Saturday, November 14, 2015

#Wikidata - #India and the #Peshwa culture

CIS announced in its newsletter a large donation of Marathi books about the Peshwa culture. It is hard to overestimate the relevance of this gift. It makes knowledge available to 73 million people. It provides sources to the history of a large part of India. This is the text:
1000 Marathi books by Marathi-language non-profit to come online on Marathi Wikisource with Open Access

As the Maharashtra Granthottejak Sanstha (MGS), a non-profit organization working for the preservation of the "Peshwa" culture in Maharashtra, and based in Pune, India, celebrated its 121st anniversary recently, the organization relicensed 1000 books for Marathi Wikisource under CC-by-SA 4.0 license so that the books could be digitized and be made available for millions of Marathi readers. Avinash Chaphekar from the organization signed a document permitting Wikimedians to digitize the books on the Wikisource. On this special occasion of the anniversary, a three-day book exhibition was organized starting October 30.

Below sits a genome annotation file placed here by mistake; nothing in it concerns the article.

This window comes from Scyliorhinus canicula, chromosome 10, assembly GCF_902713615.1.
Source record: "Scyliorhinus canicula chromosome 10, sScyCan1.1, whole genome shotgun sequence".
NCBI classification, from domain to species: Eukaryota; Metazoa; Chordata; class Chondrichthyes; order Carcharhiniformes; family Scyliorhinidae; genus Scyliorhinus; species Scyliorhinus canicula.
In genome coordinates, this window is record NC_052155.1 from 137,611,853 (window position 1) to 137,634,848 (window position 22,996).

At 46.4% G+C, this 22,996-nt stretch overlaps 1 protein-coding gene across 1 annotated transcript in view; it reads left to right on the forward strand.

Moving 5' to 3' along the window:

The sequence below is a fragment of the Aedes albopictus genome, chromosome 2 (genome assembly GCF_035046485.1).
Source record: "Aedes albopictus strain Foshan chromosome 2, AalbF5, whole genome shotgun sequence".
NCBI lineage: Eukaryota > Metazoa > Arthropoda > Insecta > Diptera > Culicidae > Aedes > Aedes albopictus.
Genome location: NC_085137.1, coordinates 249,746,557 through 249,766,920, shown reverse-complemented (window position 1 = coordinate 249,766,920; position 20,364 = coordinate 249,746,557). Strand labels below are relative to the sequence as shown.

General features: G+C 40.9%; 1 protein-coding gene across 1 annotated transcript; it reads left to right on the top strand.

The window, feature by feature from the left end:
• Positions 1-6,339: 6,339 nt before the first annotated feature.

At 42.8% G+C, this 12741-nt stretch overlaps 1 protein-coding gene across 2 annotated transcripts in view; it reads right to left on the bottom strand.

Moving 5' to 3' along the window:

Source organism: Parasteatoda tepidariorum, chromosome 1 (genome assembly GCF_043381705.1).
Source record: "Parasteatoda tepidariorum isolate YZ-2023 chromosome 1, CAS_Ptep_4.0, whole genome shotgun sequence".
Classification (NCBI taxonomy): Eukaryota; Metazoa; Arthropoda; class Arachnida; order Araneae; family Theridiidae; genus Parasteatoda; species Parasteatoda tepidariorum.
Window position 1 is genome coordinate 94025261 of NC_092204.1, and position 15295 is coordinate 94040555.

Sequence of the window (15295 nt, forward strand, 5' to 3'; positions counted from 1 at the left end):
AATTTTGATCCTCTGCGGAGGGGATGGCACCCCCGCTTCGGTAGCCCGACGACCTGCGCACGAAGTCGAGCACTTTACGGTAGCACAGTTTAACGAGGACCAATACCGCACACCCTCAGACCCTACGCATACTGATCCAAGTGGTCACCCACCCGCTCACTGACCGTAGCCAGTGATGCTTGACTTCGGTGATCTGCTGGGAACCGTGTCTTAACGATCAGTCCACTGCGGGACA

Answering our question "Could you please share with us your ideas of opening these invaluable books for Wikisource? How they are going to be useful for the online readers to learn about the Peshwas?", Mr Chaphekar says:

“These books are of historical importance and cover topics that are rarely covered well anywhere else. This information should reach to more people. Right after our Prime Minister Narendra Modi recommended to read the autobiography of Benjamin Franklin as it contains a lot of messages for a common man, a lady walked to us once and asked if she can read this Marathi. Such books that were published by the Sanstha should not be kept closed as a lot many readers are searching for such books. We might not have a very great presence in the media or the Internet. How does any reader who does not know us buy a book? If these books are available online they could at least find and read them”
As I follow what is new, I often check what Wikidata has to say. What I find is often a lack of information. There is a wealth of data about minor nobility from the Netherlands. Given the major relevance of a nawab of Awadh or indeed a Peshwa, many improvements can be made to acknowledge the relevance of a major culture
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